The Binocular Site
Seeing in the Dark with Night Vision
Night vision devices first appeared during World War II, and gained widespread use during the Vietnam war. They can be mounted on a helmet or on vehicles to give soldiers that extra edge while moving at night, and use various technologies to make sight possible in the darkest environments.
Night vision requires a greater spectral range or intensity range than needed for everyday bright sight. Some animals can see better in the dark than humans either because they can detect light closer to the ultraviolet or infrared range, or because their eye anatomy lets them see when light is less intense.
Night vision devices such as scopes, binoculars, and goggles, all use one or more methods to increase intensity range and/or spectral range. Typically any unit is built on an image intensification tube that maximizes available ambient light, whereas some also use infrared light.
During the Second World War, the first night binoculars could only work by increasing light intensity range. By having an objective lens diameter of 56mm or higher, they allowed as much light as possible through the binoculars. They also used a very large exit pupil – so large in fact that it was too big to be used by normal human pupils, and soldiers were issued eyedrops to compensate. However, these resulted in a very large, heavy set of binoculars that could be difficult to maneuver easily.
Some Initial Considerations
These days night vision equipment can also increase spectral range by using infrared lighting. Although active infrared lighting is not appropriate for use in the military, since it can easily be detected by others with night vision goggles, it is useful in surveillance cameras. Some night vision equipment can be switched back and forth between active infrared lighting and passive magnification of existing light so you can choose the mode appropriate to your needs.
Typically night vision equipment is described using a “Generation” which refers to the technology used, from the Generation 0 sniper scopes used in World War II through to Generation IV devices. They can be found as monoculars or binoculars, with various magnifications, and in different mounting options. You can find hand-held portable night vision scopes, rifle mounted scopes, or night vision goggles to be worn on the head.
Battery usage can be pretty heavy with night vision equipment that uses infrared illumination. If possible, look for a set that allow you to turn the infrared lighting off and on as needed, so you can avoid draining the batteries where possible. People often find night vision devices only work with freshly charged batteries as well. Still, you may find it is worth the investment to keep a charger and several spare batteries on hand.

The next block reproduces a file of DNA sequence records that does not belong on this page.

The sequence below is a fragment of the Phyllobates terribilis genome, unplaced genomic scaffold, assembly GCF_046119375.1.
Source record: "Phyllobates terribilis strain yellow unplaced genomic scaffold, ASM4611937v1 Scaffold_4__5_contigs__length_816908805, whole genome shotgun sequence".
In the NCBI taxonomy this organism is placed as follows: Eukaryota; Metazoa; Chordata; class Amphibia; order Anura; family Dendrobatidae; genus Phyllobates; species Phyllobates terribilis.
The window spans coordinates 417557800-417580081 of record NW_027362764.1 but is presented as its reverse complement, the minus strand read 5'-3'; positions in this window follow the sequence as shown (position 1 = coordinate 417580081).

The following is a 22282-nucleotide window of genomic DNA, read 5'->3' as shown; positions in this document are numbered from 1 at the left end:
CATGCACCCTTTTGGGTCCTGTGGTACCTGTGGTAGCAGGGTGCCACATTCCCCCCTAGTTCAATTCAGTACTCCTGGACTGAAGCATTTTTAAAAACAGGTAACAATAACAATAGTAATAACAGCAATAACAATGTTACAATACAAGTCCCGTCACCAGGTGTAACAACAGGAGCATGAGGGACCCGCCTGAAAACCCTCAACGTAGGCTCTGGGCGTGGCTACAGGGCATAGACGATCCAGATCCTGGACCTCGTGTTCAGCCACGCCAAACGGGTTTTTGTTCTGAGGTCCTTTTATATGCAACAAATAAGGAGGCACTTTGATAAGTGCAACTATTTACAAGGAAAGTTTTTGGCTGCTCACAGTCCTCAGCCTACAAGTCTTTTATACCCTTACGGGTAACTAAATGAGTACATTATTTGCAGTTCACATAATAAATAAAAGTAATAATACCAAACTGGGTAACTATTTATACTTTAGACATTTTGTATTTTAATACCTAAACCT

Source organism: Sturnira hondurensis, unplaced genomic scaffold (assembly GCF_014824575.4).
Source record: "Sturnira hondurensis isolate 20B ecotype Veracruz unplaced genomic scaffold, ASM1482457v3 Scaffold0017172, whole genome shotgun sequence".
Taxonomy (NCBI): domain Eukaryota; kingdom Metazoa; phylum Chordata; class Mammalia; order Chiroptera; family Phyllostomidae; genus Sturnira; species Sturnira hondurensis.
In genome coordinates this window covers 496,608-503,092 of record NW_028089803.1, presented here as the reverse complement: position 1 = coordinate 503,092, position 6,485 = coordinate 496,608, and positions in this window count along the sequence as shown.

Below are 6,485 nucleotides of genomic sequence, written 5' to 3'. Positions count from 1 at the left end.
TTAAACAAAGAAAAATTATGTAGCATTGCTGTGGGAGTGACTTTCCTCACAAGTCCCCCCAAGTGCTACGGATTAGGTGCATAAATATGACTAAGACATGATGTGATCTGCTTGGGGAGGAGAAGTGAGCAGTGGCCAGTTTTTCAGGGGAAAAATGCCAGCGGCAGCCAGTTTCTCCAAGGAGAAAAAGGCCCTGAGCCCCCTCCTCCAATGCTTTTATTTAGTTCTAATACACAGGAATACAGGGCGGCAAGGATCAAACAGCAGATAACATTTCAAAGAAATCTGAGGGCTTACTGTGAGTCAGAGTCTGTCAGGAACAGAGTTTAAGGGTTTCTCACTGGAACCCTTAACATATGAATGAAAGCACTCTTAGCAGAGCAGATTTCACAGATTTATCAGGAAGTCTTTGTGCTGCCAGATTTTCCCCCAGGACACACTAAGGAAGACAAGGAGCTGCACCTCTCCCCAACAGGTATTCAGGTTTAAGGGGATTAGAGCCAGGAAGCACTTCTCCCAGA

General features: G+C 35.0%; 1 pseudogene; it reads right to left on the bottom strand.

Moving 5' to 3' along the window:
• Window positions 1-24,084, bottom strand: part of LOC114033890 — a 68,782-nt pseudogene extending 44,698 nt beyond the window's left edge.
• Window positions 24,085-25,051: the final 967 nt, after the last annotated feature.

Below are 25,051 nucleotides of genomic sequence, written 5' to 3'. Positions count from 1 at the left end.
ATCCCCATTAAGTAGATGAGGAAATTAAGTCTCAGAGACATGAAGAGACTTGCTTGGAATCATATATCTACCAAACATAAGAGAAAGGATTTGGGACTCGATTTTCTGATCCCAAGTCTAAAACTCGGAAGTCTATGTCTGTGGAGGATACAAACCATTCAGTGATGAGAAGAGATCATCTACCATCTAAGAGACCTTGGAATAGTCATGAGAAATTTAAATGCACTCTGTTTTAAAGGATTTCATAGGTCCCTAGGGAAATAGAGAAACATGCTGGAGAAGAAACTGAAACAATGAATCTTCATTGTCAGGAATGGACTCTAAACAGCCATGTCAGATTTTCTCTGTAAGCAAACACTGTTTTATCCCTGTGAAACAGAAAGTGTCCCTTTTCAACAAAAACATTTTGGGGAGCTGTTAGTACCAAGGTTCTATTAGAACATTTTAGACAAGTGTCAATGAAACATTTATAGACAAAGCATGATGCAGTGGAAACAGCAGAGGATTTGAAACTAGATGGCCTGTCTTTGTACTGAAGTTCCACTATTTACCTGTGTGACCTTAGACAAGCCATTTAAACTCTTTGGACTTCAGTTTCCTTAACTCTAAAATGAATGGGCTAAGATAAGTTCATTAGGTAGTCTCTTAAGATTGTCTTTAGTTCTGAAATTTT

On the other hand, some night vision sets have proximity sensors. These can be used to only activate infrared illumination when the device is in viewing position.
Choosing A Set
There is a wide range of night vision equipment available, and your first concern should be how a particular device can be mounted or used. For in-hand use, the ergonomics of the shell along with the weight of the unit can be most important.
Rifle scopes on the other hand need to be slim and streamlined as well as being durable and rugged. Night vision goggles may be preferable if you want your night vision equipment to always be available and hands free.
Bushnell offers a unique feature with their 2.5x42 Night Vision Monocular - a high-sensitivity microphone and earphones so you can detect sound up to 90 yards away. Although nicely designed for in-hand use, this unit also comes with a tripod mount. It includes a built-in infrared illuminator, takes only 2 AA batteries, and weighs in at just over one pound.
Fujinon offers a super compact night vision monocular that weighs only 13oz and is ergonomically designed to be comfortable and lightweight. Yet it's nearly indestructible, made of aircraft aluminum, and includes a built-in infrared illuminator as well.
Field of view and depth perception vary from unit to unit, and while there are inexpensive goggles for kids, there are also high end scopes for hunting and camping. If possible look for reviews or talk to people who have actually used the set you are considering to see how they hold up and how well they work. When it comes to night vision, image clarity is so subjective that you really need to try the device to see how well it works for you.